It is well known that consumers demand for goods and services depend on economic factors like price of the good, prices of other goods, and income. It is also well known that promotion efforts contribute to increase demand. Last, but not least, there is some knowledge on how societal conditions affect demand. For example, during the global financial crisis (GFC) in 2008 the spending on luxury and investment goods was considerably more volatile than consumption of non-durable essentials. In Norway, the the food industry was the only sector that didn't dismiss employees during and after the GFC. In 2020 another global crisis started; the corona pandemic. This research project aims at investigate to what degree the consumption pattern of households change during the pandemic. We do this at two levels: 1) a statistical analysis of Norwegian households demand for various categories of meat and fish during the first year of the pandemic, and 2) a panel survey among consumers in Norway and the most important countries for export of fish about how people perceive the threat of the pandemic on their own health and finances and how their willingness to pay is affected. The panel survey is repeated three times with one year between.
The results so far shows that aggregate demand for meat is positively correlated with the intensity of the pandemic. This means that the more people infected, hospitalized and that dies from corona the higher is the demand for meat. Although we do control for several potential explanatory variables, we cannot claim a causal relationship between the two. What we can demonstrate statistically is that when the pandemic becomes more intense consumers become less price sensitive for meat types like beef and pork. Hence, when the price on these meat-types increase the effects in terms of reduced demand is lower when the pandemic is more intense compared to when the pandemic is less intense. Or in other words; for a given increase in prices on beef and pork, and all other constant, people will buy more of these meat types when the pandemic is intense compared to when it is less intense.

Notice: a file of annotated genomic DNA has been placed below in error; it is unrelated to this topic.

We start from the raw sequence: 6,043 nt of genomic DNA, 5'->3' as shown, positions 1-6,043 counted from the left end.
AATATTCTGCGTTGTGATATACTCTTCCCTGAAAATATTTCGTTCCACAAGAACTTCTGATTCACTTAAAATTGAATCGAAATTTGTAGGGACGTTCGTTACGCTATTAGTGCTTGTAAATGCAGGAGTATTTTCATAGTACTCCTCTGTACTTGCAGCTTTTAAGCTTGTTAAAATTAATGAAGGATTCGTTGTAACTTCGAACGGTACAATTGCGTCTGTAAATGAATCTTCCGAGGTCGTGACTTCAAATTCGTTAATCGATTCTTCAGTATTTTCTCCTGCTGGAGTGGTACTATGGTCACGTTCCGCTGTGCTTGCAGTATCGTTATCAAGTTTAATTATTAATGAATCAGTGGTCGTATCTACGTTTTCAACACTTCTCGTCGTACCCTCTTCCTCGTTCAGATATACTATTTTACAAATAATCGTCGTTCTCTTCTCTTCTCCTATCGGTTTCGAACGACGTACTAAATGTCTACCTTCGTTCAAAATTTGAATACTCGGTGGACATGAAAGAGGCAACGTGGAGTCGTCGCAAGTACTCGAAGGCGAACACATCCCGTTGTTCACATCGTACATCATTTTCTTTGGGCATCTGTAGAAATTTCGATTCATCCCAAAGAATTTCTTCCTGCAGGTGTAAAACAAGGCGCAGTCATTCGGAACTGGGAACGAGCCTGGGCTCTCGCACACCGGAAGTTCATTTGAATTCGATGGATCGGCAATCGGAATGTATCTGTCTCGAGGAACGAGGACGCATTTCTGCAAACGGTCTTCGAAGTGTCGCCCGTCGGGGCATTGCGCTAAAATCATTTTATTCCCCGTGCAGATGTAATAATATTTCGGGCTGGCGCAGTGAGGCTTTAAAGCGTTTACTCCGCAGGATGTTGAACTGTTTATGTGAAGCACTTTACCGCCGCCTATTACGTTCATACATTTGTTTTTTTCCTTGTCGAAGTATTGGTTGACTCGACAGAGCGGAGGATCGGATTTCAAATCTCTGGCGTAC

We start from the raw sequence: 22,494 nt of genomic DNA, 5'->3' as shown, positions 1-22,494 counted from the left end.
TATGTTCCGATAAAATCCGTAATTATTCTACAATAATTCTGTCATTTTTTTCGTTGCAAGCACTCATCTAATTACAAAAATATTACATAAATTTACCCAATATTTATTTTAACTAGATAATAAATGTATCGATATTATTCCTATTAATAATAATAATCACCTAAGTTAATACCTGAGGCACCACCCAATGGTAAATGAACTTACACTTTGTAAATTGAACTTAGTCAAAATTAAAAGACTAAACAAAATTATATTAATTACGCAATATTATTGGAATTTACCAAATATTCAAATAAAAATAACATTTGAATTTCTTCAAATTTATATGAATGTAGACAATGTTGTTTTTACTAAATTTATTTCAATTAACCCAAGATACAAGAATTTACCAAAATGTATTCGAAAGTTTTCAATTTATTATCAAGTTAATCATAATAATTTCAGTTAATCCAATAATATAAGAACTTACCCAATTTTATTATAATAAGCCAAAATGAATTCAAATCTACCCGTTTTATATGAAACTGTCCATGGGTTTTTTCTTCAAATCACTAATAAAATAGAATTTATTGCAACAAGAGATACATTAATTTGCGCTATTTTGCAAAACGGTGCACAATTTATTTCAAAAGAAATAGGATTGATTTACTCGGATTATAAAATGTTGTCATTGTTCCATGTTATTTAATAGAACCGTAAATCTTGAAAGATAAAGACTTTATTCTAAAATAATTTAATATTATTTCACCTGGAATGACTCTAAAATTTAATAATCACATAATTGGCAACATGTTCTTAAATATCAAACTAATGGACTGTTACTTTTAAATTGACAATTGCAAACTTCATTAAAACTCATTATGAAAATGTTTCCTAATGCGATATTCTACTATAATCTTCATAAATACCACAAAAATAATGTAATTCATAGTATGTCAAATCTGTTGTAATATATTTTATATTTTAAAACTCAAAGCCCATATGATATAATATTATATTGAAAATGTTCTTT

In the first panel survey implemented in Germany, France and Italy, with a focus on Norwegian salmon and cod, we find that effects of the corona pandemic vary across countries. Among the results we find that reduced disposable income for the households due to the pandemic leads to lower willingness to pay for salmon and cod in France, whereas the health threat due to the pandemic leads to higher willingness to pay for cod and salmon in Germany. In general, Norwegian cod and salmon are relatively highly ranked when it comes to quality, especially in Germany and Italy. Taste is the most important variable to standardise market communication across the three markets as a driver for attitudes and willingness to pay. For cod, emphasizing sustainability of Norwegian seafood can also be used across the three markets.
The negative effects of the coronavirus crisis on the Norwegian economy as a whole and the Norwegian service and seafood exports industries have been significant. The restaurant, fast food as well as travel sectors experienced fall in turnover of up to 90% due to the reduced consumer spending. Also, sales in physical stores, bank branches, training centres, etc. have been negatively affected by the fallout of this unprecedented event. Furthermore, exports of Norwegian seafood fell by 8% in April 2020 relative to 2019, as a result of the coronavirus crisis. The value of exported salmon fell by 13% in April 2020 relative to 2019.
On the consumer level, the coronavirus crisis triggered the phenomena of increased consumption of less healthful products and services, nationalism and materialism. Another significant consequence of the crisis is increased consumer resistance to service innovations. This fallout of the crisis presents considerable threats for companies in the Norwegian service and seafood exports industries. More importantly, due the extraordinary nature of this crisis many companies in these industries lack the necessary competence to measure and manage its effects on their operations.
In order to meet these challenges and to protect and manage the strategically important for Norway industries – food, services and seafood exports, this project focuses on the development of economic analysis and market intelligence capabilities of the industry partners in the project – Virke, the Norwegian Seafood Council and their member companies. Each of the partners´ industries will be subject to case studies that will form the foundation for research in this investigation and the development of corporate capabilities.